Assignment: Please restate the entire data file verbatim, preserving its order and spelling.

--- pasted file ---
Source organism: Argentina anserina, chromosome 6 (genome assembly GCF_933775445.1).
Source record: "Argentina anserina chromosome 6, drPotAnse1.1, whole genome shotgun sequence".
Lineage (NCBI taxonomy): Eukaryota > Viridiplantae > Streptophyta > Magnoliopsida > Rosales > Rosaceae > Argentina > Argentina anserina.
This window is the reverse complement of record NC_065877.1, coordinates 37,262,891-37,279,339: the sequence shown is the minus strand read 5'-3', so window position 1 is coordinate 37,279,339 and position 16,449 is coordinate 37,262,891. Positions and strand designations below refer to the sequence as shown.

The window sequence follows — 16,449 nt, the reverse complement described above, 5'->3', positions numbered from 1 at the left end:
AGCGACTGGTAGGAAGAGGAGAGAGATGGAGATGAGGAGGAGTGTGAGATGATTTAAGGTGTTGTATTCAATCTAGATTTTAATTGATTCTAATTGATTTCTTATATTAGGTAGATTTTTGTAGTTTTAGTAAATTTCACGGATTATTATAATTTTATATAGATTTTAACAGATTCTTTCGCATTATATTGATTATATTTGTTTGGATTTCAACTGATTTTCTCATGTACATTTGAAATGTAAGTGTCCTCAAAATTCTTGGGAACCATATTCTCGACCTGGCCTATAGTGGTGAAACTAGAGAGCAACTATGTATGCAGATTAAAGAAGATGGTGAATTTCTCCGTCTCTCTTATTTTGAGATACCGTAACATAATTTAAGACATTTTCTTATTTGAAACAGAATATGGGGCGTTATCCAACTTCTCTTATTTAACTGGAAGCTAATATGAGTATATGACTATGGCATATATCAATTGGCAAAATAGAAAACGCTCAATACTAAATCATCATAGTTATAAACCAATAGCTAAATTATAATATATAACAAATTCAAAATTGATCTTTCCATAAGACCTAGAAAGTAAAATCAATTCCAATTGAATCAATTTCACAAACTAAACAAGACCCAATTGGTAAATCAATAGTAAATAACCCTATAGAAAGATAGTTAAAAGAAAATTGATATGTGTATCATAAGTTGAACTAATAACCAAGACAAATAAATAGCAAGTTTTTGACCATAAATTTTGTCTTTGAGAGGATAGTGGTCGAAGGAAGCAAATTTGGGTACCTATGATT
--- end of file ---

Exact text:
Source organism: Argentina anserina, chromosome 6 (genome assembly GCF_933775445.1).
Source record: "Argentina anserina chromosome 6, drPotAnse1.1, whole genome shotgun sequence".
Lineage (NCBI taxonomy): Eukaryota > Viridiplantae > Streptophyta > Magnoliopsida > Rosales > Rosaceae > Argentina > Argentina anserina.
This window is the reverse complement of record NC_065877.1, coordinates 37,262,891-37,279,339: the sequence shown is the minus strand read 5'-3', so window position 1 is coordinate 37,279,339 and position 16,449 is coordinate 37,262,891. Positions and strand designations below refer to the sequence as shown.

The window sequence follows — 16,449 nt, the reverse complement described above, 5'->3', positions numbered from 1 at the left end:
AGCGACTGGTAGGAAGAGGAGAGAGATGGAGATGAGGAGGAGTGTGAGATGATTTAAGGTGTTGTATTCAATCTAGATTTTAATTGATTCTAATTGATTTCTTATATTAGGTAGATTTTTGTAGTTTTAGTAAATTTCACGGATTATTATAATTTTATATAGATTTTAACAGATTCTTTCGCATTATATTGATTATATTTGTTTGGATTTCAACTGATTTTCTCATGTACATTTGAAATGTAAGTGTCCTCAAAATTCTTGGGAACCATATTCTCGACCTGGCCTATAGTGGTGAAACTAGAGAGCAACTATGTATGCAGATTAAAGAAGATGGTGAATTTCTCCGTCTCTCTTATTTTGAGATACCGTAACATAATTTAAGACATTTTCTTATTTGAAACAGAATATGGGGCGTTATCCAACTTCTCTTATTTAACTGGAAGCTAATATGAGTATATGACTATGGCATATATCAATTGGCAAAATAGAAAACGCTCAATACTAAATCATCATAGTTATAAACCAATAGCTAAATTATAATATATAACAAATTCAAAATTGATCTTTCCATAAGACCTAGAAAGTAAAATCAATTCCAATTGAATCAATTTCACAAACTAAACAAGACCCAATTGGTAAATCAATAGTAAATAACCCTATAGAAAGATAGTTAAAAGAAAATTGATATGTGTATCATAAGTTGAACTAATAACCAAGACAAATAAATAGCAAGTTTTTGACCATAAATTTTGTCTTTGAGAGGATAGTGGTCGAAGGAAGCAAATTTGGGTACCTATGATT